The Shetland ‘Bus’ by Stephen Wynn

June shetland busThe Shetland Bus was not a bus, but the nickname of a special operations group that set up a route across the North Sea between Norway and the Shetland Islands, 110 miles north-east of Scotland. The first voyage was made by Norwegian sailors to help their compatriots in occupied Norway, but soon the British Secret Intelligence Service and the Special Operations Executive asked if they would be prepared to carry cargoes of British agents and equipment as well. Fourteen boats of different sizes were originally used, and Flemington House in Shetland was commandeered as the operation’s HQ. The first official journey was carried out by the Norwegian fishing vessel Aksel which left Luna Ness on 30 August 1941 on route to Bremen in Norway. These were extremely courageous individuals who helped maintain an important lifeline to the beleaguered Norwegians. It also allowed British agents a way in to Norway to liaise with the Underground movement and carry out important missions against the German occupiers. A moving tale of grit and determination of men pitted against the rough and unforgiving waters of the North Sea.


Gunboat Command by Antony Hichens

June Gunboat CommandThis biography draws heavily on the personal diaries of Robert Hichens (or ‘Hitch’ as he was known). After a brief description of his early life, his motor racing achievements (including trophies at Le Mans) and his Royal Navy training, the book focuses on his wartime experiences. Hitch was the most highly decorated RNVR (Royal Naval Volunteer Reserve) officer of the war with two DSOs, three DSCs and three Mentions in Despatches. He was recommended for a posthumous VC. Hichens served in vulnerable minesweepers and the Dunkirk Dynamo operation. In 1940 he joined Coastal Forces in the very fast MGBs (Motor Gun Boats), earning his own command and subsequently that of a flotilla. He was the first to capture an E-Boat. His abilities led to many successes and his reputation as a fearless and dynamic leader remains a legend today. The book contains detailed and graphic accounts of running battles against the more heavily armed E-boats. Tragically, he was killed in action in April 1943, having refused promotion and a job ashore. A fitting tribute by his son, who himself served in the Royal Navy.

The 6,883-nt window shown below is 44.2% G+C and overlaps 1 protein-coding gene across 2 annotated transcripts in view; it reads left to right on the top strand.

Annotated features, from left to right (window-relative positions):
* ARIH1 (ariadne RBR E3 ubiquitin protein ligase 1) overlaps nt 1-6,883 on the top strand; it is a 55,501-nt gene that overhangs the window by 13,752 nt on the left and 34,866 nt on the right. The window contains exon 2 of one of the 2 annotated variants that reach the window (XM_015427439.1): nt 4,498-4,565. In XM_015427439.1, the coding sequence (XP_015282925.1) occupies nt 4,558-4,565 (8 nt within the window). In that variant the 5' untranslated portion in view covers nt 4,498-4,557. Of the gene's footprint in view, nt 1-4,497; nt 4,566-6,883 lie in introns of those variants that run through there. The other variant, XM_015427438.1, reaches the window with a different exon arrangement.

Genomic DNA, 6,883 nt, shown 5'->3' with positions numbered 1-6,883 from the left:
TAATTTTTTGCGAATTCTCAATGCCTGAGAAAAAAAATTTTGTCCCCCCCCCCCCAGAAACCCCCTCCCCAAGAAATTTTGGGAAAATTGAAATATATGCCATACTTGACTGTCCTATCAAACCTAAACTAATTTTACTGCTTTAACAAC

Still looking for bookish inspiration?
You might also like to take a peek at my other BookPicks this year
Enjoy!

BookPick : May, 2021

Two hundred years ago this month Napoleon Bonaparte died, aged 51. It’s claimed that more books have been written about him than about any other person who ever lived, around 200,000, (although the French maintain that the number is closer to 400,000!). Tyrant or military genius – whatever your feelings about him, the man had a profound influence on European history. This BookPick highlights four volumes dealing with his life, the Napoleonic wars – and the man who defeated him at Waterloo, the Duke of Wellington.

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Napoleon and the Art of Leadership by William Nester

Bonaparte understood and asserted the dynamic relationship among military, economic, diplomatic, technological, cultural, psychological and political power. War was the medium through which he was able to demonstrate his skills, leading his armies to victories across Europe, although he never conquered the seas. He overthrew France’s corrupt republican government in a coup then asserted near dictatorial powers. Those were then wielded in transforming France from feudalism to modernity with a new law code, canals, roads, ports, schools, factories, national bank, currency, and standard weights and measures. With those successes, he convinced the senate to proclaim him France’s emperor. Professor Nester has written a psychologically penetrating study of a leader who had a profound effect on the world around him.


Napoleon’s Peninsular War by Paul L. Dawson

Historian Paul Dawson tells the story of the early years of the Peninsular War using eyewitness accounts and other documents. These include the horrific Siege of Zaragoza, in which more than 50,000 soldiers and civilians were killed defending the city, and the cataclysmic Spanish defeats at Medellin and Ocaña. Interspersed are details of campaign life in the Iberian Peninsula and the struggles through the Galician mountains in pursuit of the British army marching to Corunna (which featured in my book
The Iberian Flame). As well as portraying the drama of the great battles and the ever-present fear of Spanish guerrillas, Dawson draws on the writings of the French soldiers to examine the ordinary conscript’s belief in the war they were fighting for their emperor. This study of the Peninsular War from the French perspective is an important addition to our understanding of the war in Iberia.


Artillery of the Napoleonic Wars by Kevin F. Kiley